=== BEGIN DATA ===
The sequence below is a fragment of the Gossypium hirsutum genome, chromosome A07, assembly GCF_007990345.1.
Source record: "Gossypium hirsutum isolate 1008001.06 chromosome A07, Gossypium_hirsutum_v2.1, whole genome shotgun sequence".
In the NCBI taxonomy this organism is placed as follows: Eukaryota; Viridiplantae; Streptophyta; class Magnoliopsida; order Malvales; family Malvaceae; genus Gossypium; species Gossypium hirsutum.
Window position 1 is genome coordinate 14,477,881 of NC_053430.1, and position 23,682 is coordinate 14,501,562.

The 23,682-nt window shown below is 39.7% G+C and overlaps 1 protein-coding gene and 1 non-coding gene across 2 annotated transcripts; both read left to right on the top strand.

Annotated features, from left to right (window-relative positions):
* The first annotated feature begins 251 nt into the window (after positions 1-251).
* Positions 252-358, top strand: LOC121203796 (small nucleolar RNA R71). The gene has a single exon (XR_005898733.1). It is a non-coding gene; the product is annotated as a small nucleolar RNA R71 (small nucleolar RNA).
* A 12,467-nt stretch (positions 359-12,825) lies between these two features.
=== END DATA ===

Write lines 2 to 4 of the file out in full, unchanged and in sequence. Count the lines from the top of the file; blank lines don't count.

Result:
Source record: "Gossypium hirsutum isolate 1008001.06 chromosome A07, Gossypium_hirsutum_v2.1, whole genome shotgun sequence".
In the NCBI taxonomy this organism is placed as follows: Eukaryota; Viridiplantae; Streptophyta; class Magnoliopsida; order Malvales; family Malvaceae; genus Gossypium; species Gossypium hirsutum.
Window position 1 is genome coordinate 14,477,881 of NC_053430.1, and position 23,682 is coordinate 14,501,562.